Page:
There is no goal but to tell you that you're wrong. He already stated his use case and the specs on an already oldish computer wouldn't be beneficial unless he's doing it for a hobby and even then I'll spend slightly more for a newer model.
     
  17. Dark Void macrumors 68030

    Dark Void

    Joined:
    Jun 1, 2011
    #17
    I guarantee you that I am not.

    Therefore, what you're telling me is, that the OP will be all set as far as their "programming and computing needs" for the next 4-6 years if they "spend slightly more for a newer model" (since that's the only thing you have seemed to contribute btw) than the cost of this questioned 2015 13'' baseline MBP? They are not going to want anything as simple as more screen real estate, more RAM, processing power, a dedicated GPU in that time span?

    Is that what you're saying? If so, please lend me the crystal ball that you use so I can make decisions about my own future. Thanks.
     
  18. Closingracer macrumors 68040

    Joined:
    Jul 13, 2010
    #18
    I also guarantee you're wrong. You're suggesting a computer that's already 3 years old? If you're looking for longevity a 2016 or 2017 non touch bar model would be a better value. If you're buying on eBay and find one under 900 maybe a baseline 13 inch could work.
     
  19. Dark Void macrumors 68030

    Dark Void

    Joined:
    Jun 1, 2011
    #19
    No, what you originally quoted me for and disputed had nothing to do with a suggestion. If you'll actually read my posts, you'll see that I never even suggested the 2015 model, as a matter of fact. I just tried informing the OP that nobody can actually answer the question of "is it enough for my computing needs for the next 4-6 years?" except him/herself. You told me that I was wrong about that. I'm still waiting to hear about how I am wrong in regards to that.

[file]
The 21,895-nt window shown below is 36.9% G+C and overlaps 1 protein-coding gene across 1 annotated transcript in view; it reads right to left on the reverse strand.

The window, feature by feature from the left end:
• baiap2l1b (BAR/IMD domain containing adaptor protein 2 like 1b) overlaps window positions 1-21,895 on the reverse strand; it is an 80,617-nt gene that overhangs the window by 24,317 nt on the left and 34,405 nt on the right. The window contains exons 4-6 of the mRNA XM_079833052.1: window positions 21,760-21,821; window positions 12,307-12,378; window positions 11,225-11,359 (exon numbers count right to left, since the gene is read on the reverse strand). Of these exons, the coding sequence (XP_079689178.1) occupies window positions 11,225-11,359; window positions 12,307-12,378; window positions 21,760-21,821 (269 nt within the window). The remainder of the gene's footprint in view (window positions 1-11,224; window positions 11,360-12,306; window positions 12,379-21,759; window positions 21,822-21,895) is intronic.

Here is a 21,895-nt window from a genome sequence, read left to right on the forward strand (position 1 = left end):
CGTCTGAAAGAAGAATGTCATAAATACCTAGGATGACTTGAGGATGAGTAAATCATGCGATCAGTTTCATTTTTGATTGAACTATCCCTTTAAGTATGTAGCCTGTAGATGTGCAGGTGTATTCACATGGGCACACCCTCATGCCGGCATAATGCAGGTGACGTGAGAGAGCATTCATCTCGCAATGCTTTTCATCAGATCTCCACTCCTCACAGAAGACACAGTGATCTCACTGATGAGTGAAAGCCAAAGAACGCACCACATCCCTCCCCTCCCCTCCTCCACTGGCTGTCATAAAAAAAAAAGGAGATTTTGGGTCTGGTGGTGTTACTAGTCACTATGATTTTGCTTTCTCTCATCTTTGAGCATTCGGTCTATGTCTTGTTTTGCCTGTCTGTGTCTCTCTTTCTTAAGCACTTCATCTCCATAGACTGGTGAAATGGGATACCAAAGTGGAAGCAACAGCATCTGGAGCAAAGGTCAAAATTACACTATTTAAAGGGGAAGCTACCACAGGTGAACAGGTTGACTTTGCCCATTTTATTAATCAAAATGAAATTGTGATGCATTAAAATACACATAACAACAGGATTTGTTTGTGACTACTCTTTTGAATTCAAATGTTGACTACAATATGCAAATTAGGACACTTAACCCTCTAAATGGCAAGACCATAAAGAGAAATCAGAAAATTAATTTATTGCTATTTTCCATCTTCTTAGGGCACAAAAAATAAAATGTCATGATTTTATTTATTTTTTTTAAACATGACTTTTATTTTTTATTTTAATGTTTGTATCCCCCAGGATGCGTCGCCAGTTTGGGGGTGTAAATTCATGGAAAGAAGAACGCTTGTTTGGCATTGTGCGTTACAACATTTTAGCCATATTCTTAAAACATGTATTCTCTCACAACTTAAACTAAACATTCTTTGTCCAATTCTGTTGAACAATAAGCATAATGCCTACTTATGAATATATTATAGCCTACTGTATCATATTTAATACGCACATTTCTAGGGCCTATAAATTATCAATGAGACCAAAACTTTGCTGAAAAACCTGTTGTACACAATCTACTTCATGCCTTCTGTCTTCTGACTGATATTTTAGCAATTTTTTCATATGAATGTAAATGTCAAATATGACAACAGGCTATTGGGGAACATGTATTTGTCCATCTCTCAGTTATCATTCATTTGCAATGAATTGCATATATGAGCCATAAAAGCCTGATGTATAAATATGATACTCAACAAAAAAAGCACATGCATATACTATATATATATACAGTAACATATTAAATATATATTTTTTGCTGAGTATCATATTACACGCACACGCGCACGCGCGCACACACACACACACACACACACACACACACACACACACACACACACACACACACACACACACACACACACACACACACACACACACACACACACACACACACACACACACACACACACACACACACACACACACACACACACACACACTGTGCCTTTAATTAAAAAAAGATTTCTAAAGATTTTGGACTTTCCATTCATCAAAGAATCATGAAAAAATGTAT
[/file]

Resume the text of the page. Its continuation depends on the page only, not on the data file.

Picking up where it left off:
I honestly want to read a defense on how that it is not 100% accurate, so please inform me.
     
  20. Closingracer macrumors 68040

    Joined:
    Jul 13, 2010
    #20
    Lol? You can't read your own post and the OP? He's the one bringing up the 2015 13 inch and you're the one saying only he can tell if it will suffice. That is 100% wrong once again. By year 4 from now it will be slow. Now if it's a hobby sure why not but you're better off buying a newer laptop to last 4-6 years he suggested. Duh
     
  21. Dark Void macrumors 68030

    Dark Void

    Joined:
    Jun 1, 2011
    #21
    You're saying a 2015 laptop "will be slow" in 4 years? In terms of WHAT? It won't launch the same application it has been launching for the years prior? Even if someone simply purchases whatever is newest at the time, that still does not mean it's going to handle what any person wants to throw at it in relation to what it is capable of, and nobody has potential of knowing that apart from the person using it. You, 100%, cannot tell someone that a particular laptop will be good for them for the next 4-6 years, especially when they don't know that themselves. Period. Even if someone reports "this is the type of work I will do on it," it's not possible to know if user specific needs will change in such a large span of time.

    I don't think you understand, so what I am going to do is stop it here.
     
  22. Closingracer macrumors 68040

    Joined:
    Jul 13, 2010
    #22
    Time = money and thus if it isn't a hobby it will be slower then a newer 2017 model 4 to 6 years from now. Simple math here. Simple facts you can't fathom to understand apparently. To be honest his best bet is to wait for the rumored 2018 models which will have a Quad core cpu which will be a lot bettet then a 2015 model.
     

Share This Page